USC Davis School of Gerontology graduate Gretchen Alkema PhD ’07 has been named the first 2008-09 John Heinz/Health and Aging Policy Fellow.
After receiving the Washington D.C.-based John Heinz Senate Fellowship in Issues of the Aging, which is awarded to one person each year, as well as the Health and Aging Policy Fellowship, which is awarded to up to eight people across the nation, the two independently funded programs collaborated to create the joint John Heinz/Health and Aging Policy Fellowship for Alkema.
Beginning Oct. 1, Alkema will build upon her innovative research of improving the long-term care services for the chronically ill by serving as a staff member in the United States Senate. She also will participate in the prestigious American Political Science Association’s Congressional Fellowship Program Orientation and receive mentorship from leaders in health and aging policy issues.
At the USC Davis School, Alkema excelled at translational research serving older adults, which integrated findings into community-based programs. Her dissertation analyzed a medication management program that served functionally impaired elders.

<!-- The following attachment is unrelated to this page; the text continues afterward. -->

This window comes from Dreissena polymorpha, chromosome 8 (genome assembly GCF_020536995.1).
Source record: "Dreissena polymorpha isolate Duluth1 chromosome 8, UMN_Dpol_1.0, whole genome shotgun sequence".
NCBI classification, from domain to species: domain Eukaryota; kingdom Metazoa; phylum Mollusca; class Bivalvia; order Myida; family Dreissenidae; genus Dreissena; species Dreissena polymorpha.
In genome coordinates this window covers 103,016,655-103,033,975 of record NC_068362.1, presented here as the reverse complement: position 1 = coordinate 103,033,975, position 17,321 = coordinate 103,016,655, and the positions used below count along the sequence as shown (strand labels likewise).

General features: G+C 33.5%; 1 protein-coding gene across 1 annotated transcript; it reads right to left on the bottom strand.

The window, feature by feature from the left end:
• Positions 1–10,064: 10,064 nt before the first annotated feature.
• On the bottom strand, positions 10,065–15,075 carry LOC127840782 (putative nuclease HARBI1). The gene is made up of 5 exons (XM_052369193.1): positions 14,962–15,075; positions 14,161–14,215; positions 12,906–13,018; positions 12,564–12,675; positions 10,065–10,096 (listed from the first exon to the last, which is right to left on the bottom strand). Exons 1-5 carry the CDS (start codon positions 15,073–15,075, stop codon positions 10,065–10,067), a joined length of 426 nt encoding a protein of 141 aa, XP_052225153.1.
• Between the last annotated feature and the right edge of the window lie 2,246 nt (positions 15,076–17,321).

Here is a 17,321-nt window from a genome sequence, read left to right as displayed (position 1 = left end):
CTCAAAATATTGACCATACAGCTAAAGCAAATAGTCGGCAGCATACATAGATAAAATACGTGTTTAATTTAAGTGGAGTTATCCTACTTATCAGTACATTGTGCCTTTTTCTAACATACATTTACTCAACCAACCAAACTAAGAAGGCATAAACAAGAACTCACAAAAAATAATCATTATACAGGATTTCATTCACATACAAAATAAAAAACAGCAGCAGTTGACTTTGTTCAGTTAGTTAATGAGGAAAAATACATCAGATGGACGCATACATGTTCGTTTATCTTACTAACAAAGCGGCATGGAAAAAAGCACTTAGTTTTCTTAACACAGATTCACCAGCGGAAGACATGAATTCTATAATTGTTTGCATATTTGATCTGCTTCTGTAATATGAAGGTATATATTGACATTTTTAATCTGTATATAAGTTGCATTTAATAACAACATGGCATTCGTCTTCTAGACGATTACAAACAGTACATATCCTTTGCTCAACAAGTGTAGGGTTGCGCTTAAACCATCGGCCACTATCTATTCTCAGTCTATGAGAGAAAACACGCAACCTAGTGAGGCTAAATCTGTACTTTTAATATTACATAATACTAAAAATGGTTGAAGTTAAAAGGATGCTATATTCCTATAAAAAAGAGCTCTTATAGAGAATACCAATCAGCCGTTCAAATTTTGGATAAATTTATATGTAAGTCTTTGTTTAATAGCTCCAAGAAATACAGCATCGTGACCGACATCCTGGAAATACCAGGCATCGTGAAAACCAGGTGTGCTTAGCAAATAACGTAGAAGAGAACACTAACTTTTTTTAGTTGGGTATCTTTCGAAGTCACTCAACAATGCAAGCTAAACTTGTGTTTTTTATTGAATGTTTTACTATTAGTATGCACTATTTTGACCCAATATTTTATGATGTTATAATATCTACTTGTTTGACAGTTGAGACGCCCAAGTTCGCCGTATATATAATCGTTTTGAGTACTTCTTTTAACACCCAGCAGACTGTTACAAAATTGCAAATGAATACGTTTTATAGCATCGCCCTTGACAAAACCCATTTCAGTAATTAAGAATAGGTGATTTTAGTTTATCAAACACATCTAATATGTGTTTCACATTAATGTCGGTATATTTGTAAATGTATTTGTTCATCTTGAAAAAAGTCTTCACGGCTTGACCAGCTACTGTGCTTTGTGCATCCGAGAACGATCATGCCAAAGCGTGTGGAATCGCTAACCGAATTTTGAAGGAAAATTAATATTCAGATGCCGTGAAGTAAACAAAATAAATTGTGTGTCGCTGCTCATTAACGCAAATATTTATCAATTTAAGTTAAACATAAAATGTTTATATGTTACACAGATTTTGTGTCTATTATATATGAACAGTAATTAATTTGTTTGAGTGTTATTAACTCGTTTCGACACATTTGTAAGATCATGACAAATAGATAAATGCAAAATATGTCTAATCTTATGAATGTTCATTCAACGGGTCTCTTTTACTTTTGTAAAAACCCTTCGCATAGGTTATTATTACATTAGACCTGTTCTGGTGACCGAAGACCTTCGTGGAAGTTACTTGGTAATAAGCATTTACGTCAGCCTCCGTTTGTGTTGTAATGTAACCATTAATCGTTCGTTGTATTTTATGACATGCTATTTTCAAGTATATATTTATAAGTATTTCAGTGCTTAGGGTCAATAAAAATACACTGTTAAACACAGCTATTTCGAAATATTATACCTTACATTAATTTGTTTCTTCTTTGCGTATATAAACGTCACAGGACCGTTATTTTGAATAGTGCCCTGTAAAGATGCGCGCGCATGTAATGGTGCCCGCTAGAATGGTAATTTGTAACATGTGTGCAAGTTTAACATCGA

“In a doctoral program known for rigor and excellence, Gretchen Alkema was a star,” said her dissertation chair Kathleen Wilber, the Mary Pickford Foundation Professor of Gerontology.
Dean Gerald C. Davison called her “a credit to the school and the university.”
As a John A. Hartford Doctoral Fellow in Geriatric Social Work, Alkema also holds a master’s degree in social work and a specialist in aging certificate from the University of Michigan. As a licensed clinical social worker, she has professional experience in community-based care delivery programs in both government agencies and the nonprofit sector.
“The John Heinz and Health and Aging Policy fellowships have picked one of our most outstanding graduates, skilled in policy analysis, teaching and research,” said Jon Pynoos, UPS Foundation Professor of Gerontology, Policy, Planning and Development, who will serve as Alkema’s university-based mentor.
“She is one of a new cadre of researchers and teachers in gerontology who understand the multifaceted and interdisciplinary nature of the field and is able to both integrate knowledge and come up with innovative solutions to the public policy problems that we face as an aging society.”
Known for her humility and constant smile, Alkema thanked many of the faculty members she worked with at the USC Davis School for their guidance and support, calling them, “the giants upon whose shoulders I stand.”
The John Heinz Senate Fellowship in Issues of the Aging, which is funded by the U.S. Senate and the Teresa and H. John Heinz III Foundation, is administered by the Heinz Family Foundation. The Health and Aging Policy Fellows program is funded by the Atlantic Philanthropies and administered by the Department of Psychiatry at Columbia University.
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